WooCommerce being self-hosted means you have to handle and secure web hosting yourselves, which can vary a lot in both quality and cost. If you're not tech-savvy, this means needing extra help for managing your site's server, security, and backups. This added complexity and cost makes WooCommerce pricier than it seems at first, questioning its image as a budget-friendly choice for starting and expanding your online store.

We've seen businesses stick with WooCommerce nonetheless, pouring more into it despite the growing costs and complexity, a classic case of the sunk cost fallacy. It's a tough loop to break, especially when you think about the missed opportunities for innovation and connecting with your audience. Dealing with technical issues and trying to make various plugins work together means missing out on chances to innovate and connect with customers.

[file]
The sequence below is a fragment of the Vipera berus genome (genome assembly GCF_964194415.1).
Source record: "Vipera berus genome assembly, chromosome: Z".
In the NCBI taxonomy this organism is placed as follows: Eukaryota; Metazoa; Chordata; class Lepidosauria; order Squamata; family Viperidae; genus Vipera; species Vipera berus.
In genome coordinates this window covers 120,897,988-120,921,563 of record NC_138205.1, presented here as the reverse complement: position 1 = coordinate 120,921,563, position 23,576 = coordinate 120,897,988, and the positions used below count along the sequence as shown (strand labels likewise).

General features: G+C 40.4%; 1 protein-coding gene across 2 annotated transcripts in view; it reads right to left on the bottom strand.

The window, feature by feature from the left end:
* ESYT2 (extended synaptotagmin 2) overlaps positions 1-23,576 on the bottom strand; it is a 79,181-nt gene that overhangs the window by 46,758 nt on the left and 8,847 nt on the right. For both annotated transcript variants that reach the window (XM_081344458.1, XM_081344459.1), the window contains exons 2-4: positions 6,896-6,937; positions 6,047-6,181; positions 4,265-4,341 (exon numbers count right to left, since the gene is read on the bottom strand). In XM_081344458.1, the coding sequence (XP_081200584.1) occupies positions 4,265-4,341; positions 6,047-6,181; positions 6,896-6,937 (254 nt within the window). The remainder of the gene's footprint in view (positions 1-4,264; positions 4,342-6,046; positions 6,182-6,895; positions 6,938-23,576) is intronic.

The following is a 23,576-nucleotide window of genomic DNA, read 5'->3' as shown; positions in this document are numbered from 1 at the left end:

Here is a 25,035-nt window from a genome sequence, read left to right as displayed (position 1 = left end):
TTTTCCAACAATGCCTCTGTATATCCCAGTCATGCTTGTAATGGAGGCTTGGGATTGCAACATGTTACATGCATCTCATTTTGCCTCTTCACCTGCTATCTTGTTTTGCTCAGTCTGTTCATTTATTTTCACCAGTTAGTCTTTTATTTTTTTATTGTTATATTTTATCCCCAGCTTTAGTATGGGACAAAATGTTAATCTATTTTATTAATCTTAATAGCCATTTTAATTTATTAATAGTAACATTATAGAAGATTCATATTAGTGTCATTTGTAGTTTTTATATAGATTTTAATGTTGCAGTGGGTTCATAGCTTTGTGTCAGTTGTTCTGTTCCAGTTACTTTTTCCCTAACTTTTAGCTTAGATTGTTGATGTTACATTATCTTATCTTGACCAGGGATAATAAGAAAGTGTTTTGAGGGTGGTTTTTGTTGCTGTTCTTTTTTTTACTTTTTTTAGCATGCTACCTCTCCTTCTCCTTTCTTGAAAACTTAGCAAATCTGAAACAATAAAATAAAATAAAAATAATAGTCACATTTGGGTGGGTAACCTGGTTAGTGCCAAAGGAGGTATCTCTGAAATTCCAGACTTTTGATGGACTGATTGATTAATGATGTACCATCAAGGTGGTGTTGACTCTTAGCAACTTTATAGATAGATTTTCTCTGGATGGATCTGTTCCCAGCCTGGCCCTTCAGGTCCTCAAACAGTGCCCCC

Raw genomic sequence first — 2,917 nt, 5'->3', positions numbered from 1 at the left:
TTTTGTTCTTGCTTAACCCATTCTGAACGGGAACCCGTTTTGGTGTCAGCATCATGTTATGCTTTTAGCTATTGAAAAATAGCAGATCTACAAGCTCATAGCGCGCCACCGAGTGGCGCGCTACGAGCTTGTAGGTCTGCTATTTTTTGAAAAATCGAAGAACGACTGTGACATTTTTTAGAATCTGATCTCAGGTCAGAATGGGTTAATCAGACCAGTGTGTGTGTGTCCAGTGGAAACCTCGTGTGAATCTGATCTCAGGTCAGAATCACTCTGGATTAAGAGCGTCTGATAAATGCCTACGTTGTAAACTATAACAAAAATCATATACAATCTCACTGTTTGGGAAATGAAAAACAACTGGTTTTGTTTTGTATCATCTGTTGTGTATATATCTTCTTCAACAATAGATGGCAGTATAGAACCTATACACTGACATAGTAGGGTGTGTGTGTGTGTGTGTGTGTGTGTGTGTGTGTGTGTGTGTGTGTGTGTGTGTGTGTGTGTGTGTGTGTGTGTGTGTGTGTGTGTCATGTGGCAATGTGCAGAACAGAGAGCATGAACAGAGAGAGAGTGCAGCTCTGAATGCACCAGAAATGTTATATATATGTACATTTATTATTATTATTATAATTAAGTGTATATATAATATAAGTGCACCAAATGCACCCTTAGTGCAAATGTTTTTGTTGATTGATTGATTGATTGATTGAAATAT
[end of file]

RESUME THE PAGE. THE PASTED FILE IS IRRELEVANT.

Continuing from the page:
4GOLD is an example of a brand that faced plugin issues. They needed several plugins just to be able to track their conversion rates. But instead of pumping money in a temporary solution, they made the smart move, a move to Shopify.

Why is dear digital the right partner to make the switch?

As a technical agency, we simplify the complex. We focuse on what your store really needs, both up front and behind the scenes. Of course we can only speak for ourselves, but we’re convinced we have everything it takes to successfully manage any migration.

Partner in the broad sense of the word